Navajo preference laws put tribal members to work
With unemployment rates high on the Navajo Nation, the tribe is making sure that tribal members are put to work at construction projects across the reservation.

The Navajo Preference in Employment Act became law in the 1970s. But employment of Navajos in the construction field still hovered around 43 to 46 percent in the mid-1990s, The Gallup Independent reported.

Strict enforcement of the law has changed the picture. The Office of Navajo Labor Relations says 96 to 98 percent of construction workers are Navajo.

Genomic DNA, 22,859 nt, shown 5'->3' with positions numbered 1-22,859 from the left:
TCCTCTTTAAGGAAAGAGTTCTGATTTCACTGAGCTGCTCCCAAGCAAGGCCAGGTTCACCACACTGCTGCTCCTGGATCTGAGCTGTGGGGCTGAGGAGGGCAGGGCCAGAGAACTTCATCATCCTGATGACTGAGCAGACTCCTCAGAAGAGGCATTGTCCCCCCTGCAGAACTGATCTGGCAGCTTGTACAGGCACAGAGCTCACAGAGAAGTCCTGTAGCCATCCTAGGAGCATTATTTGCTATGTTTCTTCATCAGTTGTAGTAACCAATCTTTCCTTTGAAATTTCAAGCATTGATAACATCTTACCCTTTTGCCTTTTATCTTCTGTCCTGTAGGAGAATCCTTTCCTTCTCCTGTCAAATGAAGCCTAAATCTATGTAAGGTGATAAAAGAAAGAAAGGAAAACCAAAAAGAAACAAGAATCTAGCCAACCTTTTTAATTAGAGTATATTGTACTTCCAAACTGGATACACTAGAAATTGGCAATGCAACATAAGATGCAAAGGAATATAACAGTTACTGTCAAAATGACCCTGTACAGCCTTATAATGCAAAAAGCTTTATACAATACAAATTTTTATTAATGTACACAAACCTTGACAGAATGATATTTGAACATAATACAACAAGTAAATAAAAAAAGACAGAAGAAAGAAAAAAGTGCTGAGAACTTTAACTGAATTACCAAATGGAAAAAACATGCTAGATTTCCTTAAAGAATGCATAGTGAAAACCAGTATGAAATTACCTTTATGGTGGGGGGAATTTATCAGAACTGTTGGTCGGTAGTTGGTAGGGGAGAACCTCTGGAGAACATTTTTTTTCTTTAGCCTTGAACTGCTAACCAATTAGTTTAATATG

"It had been in the laws, but we didn't really start it enforcing it until the 1990s," Reynold Lee, the director of the office, told the paper.

The office visits construction sites to check on the number of tribal workers. Companies are given a week to hire more Navajos if there aren't enough.

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Labor law hits 98% (The Gallup Independent 6/4)